To encourage preorders and share the spirit of my book, Ancestor Trouble, in advance of publication, I’m doing a monthly giveaway to honor books that inspired me.
My book, Ancestor Trouble (March 2022), has a cover! It’s a Rachel Ake design, and I adore it. To encourage preorders, which are important to helping a book find its readership, and to share the spirit of Ancestor Trouble in the lead-up to publication, I want to honor some of the books that inspired me and helped shape my thinking and feeling as I wrote. Each month I’ll give away a set of two or three books (purchased by me) to one person. I’m starting with these three excellent books:
Ancestors: The Story of China Told Through the Lives of an Extraordinary Family, by Frank Ching (paperback)
Wandering in Strange Lands: A Daughter of the Great Migration Reclaims Her Roots, by Morgan Jerkins (paperback)
The Heartbeat Of Wounded Knee, Native America from 1890 to the Present, by David Treuer (paperback)
To enter, pre-order Ancestor Trouble for yourself or someone else—signed or personalized from my beloved Greenlight Bookstore in Brooklyn (indicate details in order comments at checkout), or an unsigned copy from your local indie or online bookseller of choice—and send the receipt in reply to this newsletter or as a DM to me at Twitter, Instagram, or (if there’s no other way) my Facebook author page. Entries must be received by July 16, at 11:59 PM (Pacific). Each entry will be assigned a number, and the winner will be selected at random from that number.
I’ve changed the name of this newsletter from Ancestor Hunger to Ancestor Trouble. In my experience, the two are usually close cousins, and with the book coming out I didn’t want two titles floating around.
Events, recommendations, and miscellany:
On August 4, Rebecca Donner and I will discuss (over Zoom) her gorgeous and fascinating All the Frequent Troubles of Our Days, about her courageous great-great aunt, Mildred Harnack, the American woman Hitler ordered executed for her role at the heart of Berlin’s underground resistance. “Donner’s research is impeccable, and her fluid prose and vivid character sketches keep the pages turning as the story moves toward its inevitable, tragic conclusion,” says Publishers Weekly, in a starred review. The Zoom event is a book launch, hosted by Community Bookstore, and will be held August 4, at 7:30 PM (Eastern).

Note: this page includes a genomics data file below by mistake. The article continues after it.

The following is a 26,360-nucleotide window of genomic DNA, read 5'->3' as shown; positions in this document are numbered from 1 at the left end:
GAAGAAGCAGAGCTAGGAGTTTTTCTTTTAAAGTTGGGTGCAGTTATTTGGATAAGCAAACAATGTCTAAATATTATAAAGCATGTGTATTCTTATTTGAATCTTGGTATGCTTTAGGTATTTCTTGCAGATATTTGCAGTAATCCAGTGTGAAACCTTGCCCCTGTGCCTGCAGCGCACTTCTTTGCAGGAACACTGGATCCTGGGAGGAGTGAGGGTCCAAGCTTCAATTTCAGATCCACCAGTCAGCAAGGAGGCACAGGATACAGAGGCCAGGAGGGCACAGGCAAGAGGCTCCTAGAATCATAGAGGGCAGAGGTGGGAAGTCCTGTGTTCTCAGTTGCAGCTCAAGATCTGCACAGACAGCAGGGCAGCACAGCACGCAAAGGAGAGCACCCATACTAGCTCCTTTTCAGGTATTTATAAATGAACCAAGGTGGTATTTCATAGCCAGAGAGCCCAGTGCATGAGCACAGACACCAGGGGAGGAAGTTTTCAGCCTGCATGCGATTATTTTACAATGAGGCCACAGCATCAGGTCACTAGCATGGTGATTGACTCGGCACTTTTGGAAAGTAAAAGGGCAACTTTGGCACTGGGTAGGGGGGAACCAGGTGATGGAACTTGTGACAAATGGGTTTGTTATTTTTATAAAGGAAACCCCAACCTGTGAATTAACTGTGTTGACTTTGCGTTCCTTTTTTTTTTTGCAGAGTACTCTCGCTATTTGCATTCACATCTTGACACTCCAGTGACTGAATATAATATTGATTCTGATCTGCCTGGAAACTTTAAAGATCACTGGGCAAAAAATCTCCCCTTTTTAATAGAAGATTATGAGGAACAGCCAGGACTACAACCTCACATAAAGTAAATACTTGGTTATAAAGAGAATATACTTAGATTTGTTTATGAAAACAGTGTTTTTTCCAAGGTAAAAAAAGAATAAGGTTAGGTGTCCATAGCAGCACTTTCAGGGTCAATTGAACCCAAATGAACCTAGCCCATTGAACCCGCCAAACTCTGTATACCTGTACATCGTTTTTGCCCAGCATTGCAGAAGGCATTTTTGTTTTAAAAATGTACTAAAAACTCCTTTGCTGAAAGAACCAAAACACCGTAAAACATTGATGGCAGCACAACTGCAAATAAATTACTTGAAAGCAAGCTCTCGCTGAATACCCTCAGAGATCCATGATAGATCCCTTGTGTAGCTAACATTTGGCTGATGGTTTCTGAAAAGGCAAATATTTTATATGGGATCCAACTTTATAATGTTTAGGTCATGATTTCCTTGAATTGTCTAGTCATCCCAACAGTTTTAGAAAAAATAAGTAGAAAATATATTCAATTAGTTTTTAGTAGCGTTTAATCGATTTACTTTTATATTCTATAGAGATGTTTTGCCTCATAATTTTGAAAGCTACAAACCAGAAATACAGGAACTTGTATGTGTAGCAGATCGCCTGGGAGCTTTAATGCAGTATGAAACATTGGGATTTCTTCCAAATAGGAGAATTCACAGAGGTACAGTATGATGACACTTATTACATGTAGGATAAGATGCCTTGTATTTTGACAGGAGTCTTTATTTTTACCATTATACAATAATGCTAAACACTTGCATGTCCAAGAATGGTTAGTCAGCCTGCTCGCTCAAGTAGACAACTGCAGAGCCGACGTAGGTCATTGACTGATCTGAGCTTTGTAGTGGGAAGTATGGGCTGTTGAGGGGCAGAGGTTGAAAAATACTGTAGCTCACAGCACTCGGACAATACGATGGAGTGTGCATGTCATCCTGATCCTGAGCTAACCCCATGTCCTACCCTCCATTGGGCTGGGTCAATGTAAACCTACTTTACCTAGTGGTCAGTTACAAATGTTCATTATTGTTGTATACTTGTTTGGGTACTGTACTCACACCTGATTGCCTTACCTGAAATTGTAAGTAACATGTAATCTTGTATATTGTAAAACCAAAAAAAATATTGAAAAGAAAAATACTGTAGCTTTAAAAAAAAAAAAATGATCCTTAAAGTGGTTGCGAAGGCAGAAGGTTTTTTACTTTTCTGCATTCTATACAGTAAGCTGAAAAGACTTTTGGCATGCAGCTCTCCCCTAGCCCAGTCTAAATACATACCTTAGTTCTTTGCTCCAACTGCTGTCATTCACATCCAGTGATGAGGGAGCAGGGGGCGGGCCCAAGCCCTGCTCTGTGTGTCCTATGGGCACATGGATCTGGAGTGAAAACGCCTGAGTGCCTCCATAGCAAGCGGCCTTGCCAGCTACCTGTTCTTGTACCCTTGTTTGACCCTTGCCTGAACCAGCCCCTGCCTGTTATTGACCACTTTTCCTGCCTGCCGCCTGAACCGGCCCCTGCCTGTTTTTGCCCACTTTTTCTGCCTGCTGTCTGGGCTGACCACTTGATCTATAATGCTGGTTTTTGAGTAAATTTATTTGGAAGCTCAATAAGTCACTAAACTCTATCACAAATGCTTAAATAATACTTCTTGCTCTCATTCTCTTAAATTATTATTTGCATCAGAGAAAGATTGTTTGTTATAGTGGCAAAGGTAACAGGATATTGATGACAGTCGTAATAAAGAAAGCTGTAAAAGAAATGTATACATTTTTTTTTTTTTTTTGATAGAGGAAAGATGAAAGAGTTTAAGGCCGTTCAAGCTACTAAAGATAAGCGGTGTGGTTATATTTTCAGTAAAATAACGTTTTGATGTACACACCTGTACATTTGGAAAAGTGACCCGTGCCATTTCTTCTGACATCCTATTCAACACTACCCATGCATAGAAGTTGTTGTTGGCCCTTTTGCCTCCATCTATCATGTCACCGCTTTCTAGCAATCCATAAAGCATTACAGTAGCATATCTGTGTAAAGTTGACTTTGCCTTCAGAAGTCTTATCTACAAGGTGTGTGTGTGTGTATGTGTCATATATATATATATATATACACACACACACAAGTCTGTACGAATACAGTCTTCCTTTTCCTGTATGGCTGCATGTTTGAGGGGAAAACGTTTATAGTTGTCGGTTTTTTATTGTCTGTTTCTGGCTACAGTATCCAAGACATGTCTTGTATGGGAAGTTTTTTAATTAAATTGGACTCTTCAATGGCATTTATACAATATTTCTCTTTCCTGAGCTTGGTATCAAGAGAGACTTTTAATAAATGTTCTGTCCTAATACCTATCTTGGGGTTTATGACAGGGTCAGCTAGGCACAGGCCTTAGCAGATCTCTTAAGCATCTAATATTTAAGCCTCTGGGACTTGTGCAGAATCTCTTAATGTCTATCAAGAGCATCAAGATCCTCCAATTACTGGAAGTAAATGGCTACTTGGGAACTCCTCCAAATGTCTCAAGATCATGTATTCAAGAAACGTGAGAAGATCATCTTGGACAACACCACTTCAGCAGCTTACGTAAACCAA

Spanish archeologists carried torches and lamps into caves in an effort to figure out how “our ancestors conquered the dark to produce the world's oldest art.”
A “massive fossilized skull that is at least 140,000 years old is a new species of ancient human,” according to researchers. They gave the species the name “Homo longi” and the nickname “‘Dragon Man,’ for the Dragon River region of northeast China where the skull was discovered.”
I mentioned this novel a couple months ago, but Honorée Fanonne Jeffers’ magnificent multigenerational epic, The Love Songs of W.E.B. Du Bois, is out in August. In a profile, Publishers Weekly calls the book “a loving and sprawling portrait of Black Americans who survive slavery only to fight to make space for themselves in a country that continues to question their worth.” The story spans more than 800 pages, and Jeffers’ editor, Erin Wicks, encouraged the expansion from the original 450-page manuscript. “It all was necessary to realize the full brilliance of the book’s ambition,” she said. The book is a marvel.
Stacie Marshall farms 300 acres of north Georgia land that’s been in her family for generations. Her ancestors acquired the land “in an 1833 lottery that gave Creek and Cherokee land to white people,” and then her family went on to enslave seven people there. Kim Severson reports on Marshall’s efforts to grapple with what she, personally, can and needs to offer to descendants of the people her family enslaved.
I’m making my way through the fourth season of Dani Shapiro’s always thoughtful Family Secrets podcast.
I read Ashley Ford’s bestselling new memoir, Somebody’s Daughter, in a day. It’s wise and harrowing, beautifully written, and triumphant in a true, grounded way. Her Fresh Air interview is a great supplement.
My stepsister is visiting our parents, and on a bookshelf she found my mom’s assortment of pro-Tr*mp screeds, and also this, a new iteration of the kind of book that was a constant in our house during my mom’s days as a holy-roller preacher. As I write in Ancestor Trouble, I trace my preoccupation with ancestors to each of my parents, in unexpected and also predictable ways.
“Don’t just sit there looking like a tree full of owls. Don’t look so surprised or stricken. Said to a group.” In May I posted a collection of my granny’s expressions at Medium.
I’m still putting together my acknowledgement genealogy class (coming sometime this fall) while finishing up copy edits, staying on top of my day job, and working again on the novel I put aside to write Ancestor Trouble.
All good wishes until next time, and as always thanks for reading.